Manuel Perez-Garcia was awarded numerous medals for his service in World War II. Later, when he tried to serve during the Korean War, President Harry S. Truman wrote him a personal note saying Garcia was simply too old for combat.
Nevertheless, Garcia went on to become one of the oldest members of Bay of Pigs invasion of Cuba in April 1961, parachuting into the island and serving 20-months in a Cuban prison.
His remains are buried at Arlington National Cemetery. Garcia joined the 32nd Infantry Division in 1944, fighting in the battles of Luzon and New Guinea and throughout the Southern Philippines, for which he received a Purple Heart, Silver Star and Bronze Star among other awards. The staff sergeant was discharged following the war.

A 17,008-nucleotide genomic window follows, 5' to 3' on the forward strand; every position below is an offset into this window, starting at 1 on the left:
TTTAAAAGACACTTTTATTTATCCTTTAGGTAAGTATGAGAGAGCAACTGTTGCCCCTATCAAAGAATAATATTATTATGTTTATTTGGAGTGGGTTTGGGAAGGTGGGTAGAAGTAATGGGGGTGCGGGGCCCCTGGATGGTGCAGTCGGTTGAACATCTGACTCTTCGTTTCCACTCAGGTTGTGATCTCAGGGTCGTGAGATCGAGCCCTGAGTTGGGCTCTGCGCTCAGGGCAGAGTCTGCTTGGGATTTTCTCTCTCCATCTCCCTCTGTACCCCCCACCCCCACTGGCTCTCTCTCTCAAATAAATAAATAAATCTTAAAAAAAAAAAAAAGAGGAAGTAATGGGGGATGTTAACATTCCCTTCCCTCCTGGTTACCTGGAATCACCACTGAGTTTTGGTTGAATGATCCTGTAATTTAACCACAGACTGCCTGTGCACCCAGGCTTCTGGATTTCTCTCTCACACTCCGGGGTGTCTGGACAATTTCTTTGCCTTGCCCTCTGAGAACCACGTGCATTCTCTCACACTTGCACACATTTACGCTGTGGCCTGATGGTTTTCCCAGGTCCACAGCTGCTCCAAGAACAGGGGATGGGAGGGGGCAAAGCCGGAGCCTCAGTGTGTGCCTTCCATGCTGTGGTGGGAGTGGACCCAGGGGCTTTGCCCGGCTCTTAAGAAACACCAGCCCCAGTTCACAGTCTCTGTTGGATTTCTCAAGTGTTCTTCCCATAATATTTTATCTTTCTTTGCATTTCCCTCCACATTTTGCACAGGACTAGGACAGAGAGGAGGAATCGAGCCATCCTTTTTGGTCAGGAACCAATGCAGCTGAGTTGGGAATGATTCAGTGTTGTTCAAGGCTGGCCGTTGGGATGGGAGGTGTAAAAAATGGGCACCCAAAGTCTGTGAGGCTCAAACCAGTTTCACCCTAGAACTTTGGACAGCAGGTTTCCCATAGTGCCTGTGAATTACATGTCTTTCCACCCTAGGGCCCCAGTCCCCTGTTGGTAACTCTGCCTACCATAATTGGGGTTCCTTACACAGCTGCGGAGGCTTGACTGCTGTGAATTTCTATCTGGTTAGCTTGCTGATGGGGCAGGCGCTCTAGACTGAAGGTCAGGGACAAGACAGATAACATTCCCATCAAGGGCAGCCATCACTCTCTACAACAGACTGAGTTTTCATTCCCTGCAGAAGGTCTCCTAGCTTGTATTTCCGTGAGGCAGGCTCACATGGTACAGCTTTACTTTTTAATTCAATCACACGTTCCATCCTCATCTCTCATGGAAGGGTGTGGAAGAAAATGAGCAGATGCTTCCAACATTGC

In 1952, after one of his sons was killed in Korea, Garcia sought unsuccessfully to re-enlist.
Undeterred, Garcia volunteered less than a decade later for the doomed Bay of Pigs invasion to topple Fidel Castro’s fledgling revolution. He was captured, along with more than 1,000 other Cuban exiles.
Cuban American National Foundation director Pepe Hernandez, who was captured along with Garcia, described him as one of the bravest men he knew.
(Originally published: https://www.staugustine.com/article/20111111/NEWS/311119989)